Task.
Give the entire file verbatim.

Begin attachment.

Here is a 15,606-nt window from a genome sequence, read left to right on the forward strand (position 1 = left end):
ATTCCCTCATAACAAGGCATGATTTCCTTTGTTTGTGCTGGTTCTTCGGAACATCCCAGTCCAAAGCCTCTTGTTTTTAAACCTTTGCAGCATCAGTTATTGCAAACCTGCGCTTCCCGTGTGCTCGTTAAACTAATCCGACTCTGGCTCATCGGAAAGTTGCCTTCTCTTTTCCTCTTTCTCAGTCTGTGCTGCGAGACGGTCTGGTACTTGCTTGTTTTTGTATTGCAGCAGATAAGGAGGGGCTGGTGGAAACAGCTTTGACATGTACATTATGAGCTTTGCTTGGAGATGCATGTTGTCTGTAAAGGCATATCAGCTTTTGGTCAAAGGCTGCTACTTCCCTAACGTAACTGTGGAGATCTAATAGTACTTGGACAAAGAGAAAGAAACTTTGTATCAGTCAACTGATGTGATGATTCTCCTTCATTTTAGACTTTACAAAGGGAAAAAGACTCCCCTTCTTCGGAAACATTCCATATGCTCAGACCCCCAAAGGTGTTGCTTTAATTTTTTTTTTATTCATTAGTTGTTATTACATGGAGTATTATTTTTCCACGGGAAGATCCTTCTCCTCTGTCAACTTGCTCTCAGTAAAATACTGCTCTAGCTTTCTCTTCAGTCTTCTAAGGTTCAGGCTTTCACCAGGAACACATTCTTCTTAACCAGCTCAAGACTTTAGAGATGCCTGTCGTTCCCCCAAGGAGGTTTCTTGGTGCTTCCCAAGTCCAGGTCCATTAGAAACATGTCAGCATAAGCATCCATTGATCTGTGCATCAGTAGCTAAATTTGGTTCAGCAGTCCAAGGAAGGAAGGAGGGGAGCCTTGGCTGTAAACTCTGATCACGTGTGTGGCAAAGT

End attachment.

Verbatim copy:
Here is a 15,606-nt window from a genome sequence, read left to right on the forward strand (position 1 = left end):
ATTCCCTCATAACAAGGCATGATTTCCTTTGTTTGTGCTGGTTCTTCGGAACATCCCAGTCCAAAGCCTCTTGTTTTTAAACCTTTGCAGCATCAGTTATTGCAAACCTGCGCTTCCCGTGTGCTCGTTAAACTAATCCGACTCTGGCTCATCGGAAAGTTGCCTTCTCTTTTCCTCTTTCTCAGTCTGTGCTGCGAGACGGTCTGGTACTTGCTTGTTTTTGTATTGCAGCAGATAAGGAGGGGCTGGTGGAAACAGCTTTGACATGTACATTATGAGCTTTGCTTGGAGATGCATGTTGTCTGTAAAGGCATATCAGCTTTTGGTCAAAGGCTGCTACTTCCCTAACGTAACTGTGGAGATCTAATAGTACTTGGACAAAGAGAAAGAAACTTTGTATCAGTCAACTGATGTGATGATTCTCCTTCATTTTAGACTTTACAAAGGGAAAAAGACTCCCCTTCTTCGGAAACATTCCATATGCTCAGACCCCCAAAGGTGTTGCTTTAATTTTTTTTTTATTCATTAGTTGTTATTACATGGAGTATTATTTTTCCACGGGAAGATCCTTCTCCTCTGTCAACTTGCTCTCAGTAAAATACTGCTCTAGCTTTCTCTTCAGTCTTCTAAGGTTCAGGCTTTCACCAGGAACACATTCTTCTTAACCAGCTCAAGACTTTAGAGATGCCTGTCGTTCCCCCAAGGAGGTTTCTTGGTGCTTCCCAAGTCCAGGTCCATTAGAAACATGTCAGCATAAGCATCCATTGATCTGTGCATCAGTAGCTAAATTTGGTTCAGCAGTCCAAGGAAGGAAGGAGGGGAGCCTTGGCTGTAAACTCTGATCACGTGTGTGGCAAAGT